Report From the House - Representative Gary Knight - March 12, 2014
The Labor, Commerce, Research, and Economic Development Committee, as its name suggests, deals with matters related to Maine's business and economic sectors. One bill that they have been tasked with working on this session is LD 1458, "An Act To Enact the Maine Small Business Investment Protection Act," which is sponsored by Representative Erin Herbig of Belfast, the House Chair of that committee. The issue is the rights of franchisees such as Dunkin Donuts, Meineki, Coldwell Bankers, etc with their franchisors that sell them the business model.
The bill was carried over from the first legislative session, and has had four separate work sessions this year. Two different amended versions of the bill were voted on by the committee.
The majority report is supported by a bipartisan group of seven lawmakers. The minority report is supported by a group of five Democratic lawmakers, and is also supported by the Maine Franchise Owners Association (MFOA). That group distributed materials outlining their stance to the members of the Maine House of Representatives last week. The information they provided described that the amended version they support is significantly different from the initial bill proposed by Rep. Herbig.
The minority report version offers what the Maine Franchise Owners Association refers to as five safeguards for: transfer/survivorship, reasonableness and good faith, cancellation/termination, non-renewal unless for good cause, and Maine jurisdiction.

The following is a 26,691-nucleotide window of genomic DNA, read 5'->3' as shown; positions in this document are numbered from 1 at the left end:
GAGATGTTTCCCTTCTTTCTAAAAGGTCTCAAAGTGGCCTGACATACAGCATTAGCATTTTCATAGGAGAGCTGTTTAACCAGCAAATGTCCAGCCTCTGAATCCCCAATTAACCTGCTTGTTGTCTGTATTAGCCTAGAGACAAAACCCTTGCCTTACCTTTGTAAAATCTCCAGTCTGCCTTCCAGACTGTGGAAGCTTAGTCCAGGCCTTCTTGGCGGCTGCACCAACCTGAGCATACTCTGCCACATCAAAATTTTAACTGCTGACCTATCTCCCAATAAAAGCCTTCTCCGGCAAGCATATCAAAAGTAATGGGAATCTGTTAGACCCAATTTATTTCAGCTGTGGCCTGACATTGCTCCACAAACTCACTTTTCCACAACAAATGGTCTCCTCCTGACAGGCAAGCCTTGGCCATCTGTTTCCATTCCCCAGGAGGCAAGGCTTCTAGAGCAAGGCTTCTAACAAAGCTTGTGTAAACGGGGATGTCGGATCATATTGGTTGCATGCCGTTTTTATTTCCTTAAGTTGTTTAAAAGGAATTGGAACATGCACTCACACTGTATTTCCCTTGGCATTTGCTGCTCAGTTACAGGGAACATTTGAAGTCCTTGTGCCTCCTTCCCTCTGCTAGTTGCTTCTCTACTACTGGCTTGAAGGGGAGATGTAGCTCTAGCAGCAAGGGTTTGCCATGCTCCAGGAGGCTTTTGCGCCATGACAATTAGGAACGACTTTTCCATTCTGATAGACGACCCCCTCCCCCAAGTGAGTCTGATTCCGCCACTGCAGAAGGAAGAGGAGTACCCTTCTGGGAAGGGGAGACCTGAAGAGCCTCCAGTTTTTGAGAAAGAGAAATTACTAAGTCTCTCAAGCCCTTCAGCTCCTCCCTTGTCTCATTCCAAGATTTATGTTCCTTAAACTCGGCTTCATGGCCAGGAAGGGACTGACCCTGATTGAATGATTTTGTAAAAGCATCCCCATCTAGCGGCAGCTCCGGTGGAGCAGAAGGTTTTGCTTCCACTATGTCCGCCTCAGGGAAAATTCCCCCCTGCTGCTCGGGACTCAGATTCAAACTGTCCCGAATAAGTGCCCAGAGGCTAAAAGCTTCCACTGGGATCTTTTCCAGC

One member of the committee, Representative James Campbell, who is an Independent, chose not to support either amended version and voted 'Ought Not to Pass' on the legislation.
The Maine Franchise Owners Association supports the amendment of the minority report, but another group, the International Franchise Association (IFA) opposes the legislation. The difference, it appears, is that the MFOA is a group run by franchisees, while the IFA is run by franchisors.
Seventeen states currently have some kind of franchisee rights laws, and Maine is one of three states currently considering legislation on such laws, with New Hampshire and Pennsylvania being the other two. The IFA has said that what is included in the proposed legislation for Maine, though, goes well beyond what other states have in place.
In his testimony in front of the committee on the original legislation, the legislative liaison for Maine's Department of Economic and Community Development reiterated that the legislation would make Maine an outlier, and then went on to say two major questions to consider about the legislation are: "Does this bill make Maine more competitive for sustained job growth, improved wages and new revenue? Is it the business of the State of Maine to interfere with the contract of two private entities?" I found those to be interesting guiding questions on how to approach the legislation.
I am unsure when this bill is expected to come to the floor for consideration by all lawmakers, and before voting I plan to do research and speak with my colleagues on the committee to learn more about how the two amendments would affect Maine businesses. And, of course, if you have input on the matter, please be in touch.
(Should you wish to comment on this issue, or any other matter, please contact me at 287-1470 in Augusta or at 897-2489 in Livermore Falls. My e-mail in Augusta is firstname.lastname@example.org and at home it is email@example.com. )
Report From the House - Representative Gary Knight - March 5, 2014